Herodion: A Symbol of Privilegie and Power

Located in a cone-shape hill near Bethlehem, we find a palace built by Herod the Great. The Herodion is believed to be the burial place of this foreign benefactor representing the interests of Roman imperialism. The Herodion was used as a fortress against Rome during the Jewish Revolt.  In 66 CE, it was captured by the Jewish Zealot sect who added baptismals and a tabernacle to the structure.  Year later, it was one of Simon bar Kokhba’s headquarters, a messianic figure struggling against the Romans.

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Hebron: Segregated Abrahamic Traditions

In the southern part of the West Bank, this Palestinian city, surrounded by Jewish settlers and military occupation, is known for being the traditional burial place for Abraham and Sarah, Isaac and Rebecca, and Jacob and Leah (known as “the Cave of the Patriarchs,” “the Cave of Machpelah” or “The Sanctuary of Abraham”).   A 12th century-saladin  mosque is built on top of the site where this burial place is.  Hebron  is venerated by Jews, Christians and Muslims.

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Nazareth: Humble Beginnings, Identity and Solidarity

Nazareth is located east of the Sea of Galilee and is believed to be the poor village where Jesus grew up until he became an adult.   In the NT, to distinguish him from other people who had the same name and to underline his humble socio-economic conditions, Jesus is primarily identified by his followers as “Jesus of Nazareth ” (John 1:45; cf. Matthew 27:32).   Nazareth was probably the poorest of all villages in Galilee during the first century.  By up-bringing, choice and symbolism, Jesus ministered to the marginalized on his time.

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Bethlehem: The House of Bread

This city is on the western bank of Palestine and has maintained a long history of suffering from conquests, up to the present.  Moreover, it is the acclaimed birthplace of King David, a significant figure in Hebrew Scriptures, as well as that of Jesus’  (Matthew 2:1; Luke 2:4-7), the founder of the Early Christian Movement.  However, though Bethlehem serves as an important maker in Judaism and Christianity, today it is a majority Muslim city.

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Al-Ḥaram al-Šarīf: The Noble Santuary

Sitting on the summit of a hill in the old city of Jerusalem, and also known as the Dome of the Rock or the Temple Mount, this majestic house of prayer is one of the most venerated  places for Islam.  Tradition says that from here the Prophet Muhammad ascended into heaven.  Encased underneath the dome is the Foundation Stone, the representation of the encounter of Earth and Heaven for the Jews.  It is also here that the second Jewish Temple resided and where Abraham was commanded to sacrifice his son, Isaac (Gen. 22).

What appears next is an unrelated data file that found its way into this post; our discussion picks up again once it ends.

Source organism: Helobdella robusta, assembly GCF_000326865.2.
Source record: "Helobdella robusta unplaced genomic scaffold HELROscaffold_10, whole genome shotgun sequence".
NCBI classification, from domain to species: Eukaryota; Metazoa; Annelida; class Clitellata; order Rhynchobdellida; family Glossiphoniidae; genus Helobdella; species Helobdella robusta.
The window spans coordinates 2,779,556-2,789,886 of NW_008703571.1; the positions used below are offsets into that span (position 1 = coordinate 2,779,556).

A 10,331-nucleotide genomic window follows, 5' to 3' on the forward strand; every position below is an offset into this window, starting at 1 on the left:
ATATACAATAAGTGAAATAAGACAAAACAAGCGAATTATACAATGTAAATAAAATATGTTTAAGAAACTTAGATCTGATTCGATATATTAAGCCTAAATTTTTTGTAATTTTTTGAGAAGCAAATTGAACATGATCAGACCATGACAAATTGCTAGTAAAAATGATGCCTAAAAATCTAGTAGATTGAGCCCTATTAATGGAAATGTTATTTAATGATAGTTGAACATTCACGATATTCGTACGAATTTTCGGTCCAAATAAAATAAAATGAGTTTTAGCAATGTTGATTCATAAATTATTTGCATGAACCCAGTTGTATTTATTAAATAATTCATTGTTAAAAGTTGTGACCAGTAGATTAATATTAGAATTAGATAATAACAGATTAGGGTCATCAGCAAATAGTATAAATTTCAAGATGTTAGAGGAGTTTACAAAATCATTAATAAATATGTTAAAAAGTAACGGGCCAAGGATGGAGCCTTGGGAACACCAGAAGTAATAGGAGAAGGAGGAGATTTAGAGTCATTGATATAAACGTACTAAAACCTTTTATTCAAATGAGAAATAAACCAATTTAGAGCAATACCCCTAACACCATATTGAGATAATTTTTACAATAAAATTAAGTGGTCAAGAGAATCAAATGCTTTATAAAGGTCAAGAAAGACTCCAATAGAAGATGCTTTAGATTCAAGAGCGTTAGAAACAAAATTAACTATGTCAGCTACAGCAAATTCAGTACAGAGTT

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Tower of David: A Royal Citadel

Located near the Jaffa Gate in the old city of Jerusalem, this tower was part of the old citadel, which was built in the 12th – 14th centuries, during the Mamluk and Ottoman periods.  The name was given by Bizantine Christians who believed that this was the location of king David’s palace.  The name was borrowed from Song of Songs 4:4.

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The Dead Sea: The Lowest Place on Earth

At 430.5 meters (1,412 ft) under sea level, called “The Sea of Arabah,” and bordered by Jordan on the east and Israel and Palestine on its western coast, this wonder of the world is the lowest lake in the world and one of the saltiest.  This is the lake whose waters the Ammonites and Moabites crossed in their assault against Jehoshaphat (2 Chronicles 20); King David also hid from Saul in the nearby Ein Gedi.  In one his utopic visions, Ezekiel prophesied that one day its “salty water” would become fresh and swarms of living creatures and fish will live wherever the

river flows (Ezekiel 47:8-9).

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Caesarea Maritima: A Borderless Gospel by the Sea

The capital of Roman Judea and rebuilt by Herod the Great in honor of Cesar Augustus, this port in the north-western part of Palestine was the place where Phillip, consistent with the inclusive nature of Jesus’ message, preached the Gospel to Gentiles, and in whose home Paul was hosted during one of his missionary journeys to reach out to them (Acts 9:30; 18:22; 21:8).  In Caesarea, the apostle Peter baptized Cornelius, a Roman centurion (Acts 10:47-48), and Paul stayed in prison for 2 years until he was sent to Rome (Acts 24:27; 25:1, 4, 6, 13).

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Bethesda Pool: I Was Blind but Now I See

After this there was a feast of the Jews, and Jesus went up to Jerusalem. Now there is in Jerusalem by the Sheep Gate a pool, which is called in Hebrew, Bethesda, having five porches. In these lay a great multitude of sick people, blind, lame, paralyzed, waiting for the moving of the water. For an angel went down at a certain time into the pool and stirred up the water; then whoever stepped in first, after the stirring of the water, was made well of whatever disease he had” (John 5:1-4).

 

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